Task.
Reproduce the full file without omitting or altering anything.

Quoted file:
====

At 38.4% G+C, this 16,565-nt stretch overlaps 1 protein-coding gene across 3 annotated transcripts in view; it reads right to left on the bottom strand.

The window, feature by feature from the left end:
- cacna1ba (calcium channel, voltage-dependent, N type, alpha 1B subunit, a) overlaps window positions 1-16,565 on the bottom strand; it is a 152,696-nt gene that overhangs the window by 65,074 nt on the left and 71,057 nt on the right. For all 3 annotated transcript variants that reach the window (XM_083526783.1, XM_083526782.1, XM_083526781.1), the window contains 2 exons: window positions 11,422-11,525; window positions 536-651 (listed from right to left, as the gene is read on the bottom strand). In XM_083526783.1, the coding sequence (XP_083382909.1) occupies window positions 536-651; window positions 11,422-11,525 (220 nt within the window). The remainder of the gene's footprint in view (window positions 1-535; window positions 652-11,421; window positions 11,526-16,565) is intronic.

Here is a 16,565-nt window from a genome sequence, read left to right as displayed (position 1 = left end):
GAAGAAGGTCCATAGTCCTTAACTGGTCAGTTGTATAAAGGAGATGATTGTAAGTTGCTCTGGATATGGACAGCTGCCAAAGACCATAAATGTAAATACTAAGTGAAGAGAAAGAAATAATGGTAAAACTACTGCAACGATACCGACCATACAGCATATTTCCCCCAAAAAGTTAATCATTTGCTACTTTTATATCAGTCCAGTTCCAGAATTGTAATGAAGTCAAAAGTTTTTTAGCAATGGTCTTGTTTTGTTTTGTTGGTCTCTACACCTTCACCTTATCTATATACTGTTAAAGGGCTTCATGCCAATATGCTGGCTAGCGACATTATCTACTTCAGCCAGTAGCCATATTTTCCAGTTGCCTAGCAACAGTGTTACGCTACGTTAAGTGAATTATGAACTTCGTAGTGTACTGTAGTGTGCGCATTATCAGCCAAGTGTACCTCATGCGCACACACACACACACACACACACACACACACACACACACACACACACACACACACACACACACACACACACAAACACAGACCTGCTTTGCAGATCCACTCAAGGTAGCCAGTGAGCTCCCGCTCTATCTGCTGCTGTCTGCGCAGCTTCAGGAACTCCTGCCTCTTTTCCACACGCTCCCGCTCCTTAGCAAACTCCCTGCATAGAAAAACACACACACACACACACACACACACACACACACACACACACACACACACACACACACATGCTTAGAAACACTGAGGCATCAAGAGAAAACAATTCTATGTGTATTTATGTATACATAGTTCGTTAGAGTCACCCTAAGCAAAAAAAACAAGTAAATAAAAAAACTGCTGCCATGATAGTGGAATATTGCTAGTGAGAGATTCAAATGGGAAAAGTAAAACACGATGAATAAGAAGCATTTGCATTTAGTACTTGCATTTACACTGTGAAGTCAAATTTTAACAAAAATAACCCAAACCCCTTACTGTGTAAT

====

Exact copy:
At 38.4% G+C, this 16,565-nt stretch overlaps 1 protein-coding gene across 3 annotated transcripts in view; it reads right to left on the bottom strand.

The window, feature by feature from the left end:
- cacna1ba (calcium channel, voltage-dependent, N type, alpha 1B subunit, a) overlaps window positions 1-16,565 on the bottom strand; it is a 152,696-nt gene that overhangs the window by 65,074 nt on the left and 71,057 nt on the right. For all 3 annotated transcript variants that reach the window (XM_083526783.1, XM_083526782.1, XM_083526781.1), the window contains 2 exons: window positions 11,422-11,525; window positions 536-651 (listed from right to left, as the gene is read on the bottom strand). In XM_083526783.1, the coding sequence (XP_083382909.1) occupies window positions 536-651; window positions 11,422-11,525 (220 nt within the window). The remainder of the gene's footprint in view (window positions 1-535; window positions 652-11,421; window positions 11,526-16,565) is intronic.

Here is a 16,565-nt window from a genome sequence, read left to right as displayed (position 1 = left end):
GAAGAAGGTCCATAGTCCTTAACTGGTCAGTTGTATAAAGGAGATGATTGTAAGTTGCTCTGGATATGGACAGCTGCCAAAGACCATAAATGTAAATACTAAGTGAAGAGAAAGAAATAATGGTAAAACTACTGCAACGATACCGACCATACAGCATATTTCCCCCAAAAAGTTAATCATTTGCTACTTTTATATCAGTCCAGTTCCAGAATTGTAATGAAGTCAAAAGTTTTTTAGCAATGGTCTTGTTTTGTTTTGTTGGTCTCTACACCTTCACCTTATCTATATACTGTTAAAGGGCTTCATGCCAATATGCTGGCTAGCGACATTATCTACTTCAGCCAGTAGCCATATTTTCCAGTTGCCTAGCAACAGTGTTACGCTACGTTAAGTGAATTATGAACTTCGTAGTGTACTGTAGTGTGCGCATTATCAGCCAAGTGTACCTCATGCGCACACACACACACACACACACACACACACACACACACACACACACACACACACACACACACACACACACACAAACACAGACCTGCTTTGCAGATCCACTCAAGGTAGCCAGTGAGCTCCCGCTCTATCTGCTGCTGTCTGCGCAGCTTCAGGAACTCCTGCCTCTTTTCCACACGCTCCCGCTCCTTAGCAAACTCCCTGCATAGAAAAACACACACACACACACACACACACACACACACACACACACACACACACACACACACACATGCTTAGAAACACTGAGGCATCAAGAGAAAACAATTCTATGTGTATTTATGTATACATAGTTCGTTAGAGTCACCCTAAGCAAAAAAAACAAGTAAATAAAAAAACTGCTGCCATGATAGTGGAATATTGCTAGTGAGAGATTCAAATGGGAAAAGTAAAACACGATGAATAAGAAGCATTTGCATTTAGTACTTGCATTTACACTGTGAAGTCAAATTTTAACAAAAATAACCCAAACCCCTTACTGTGTAAT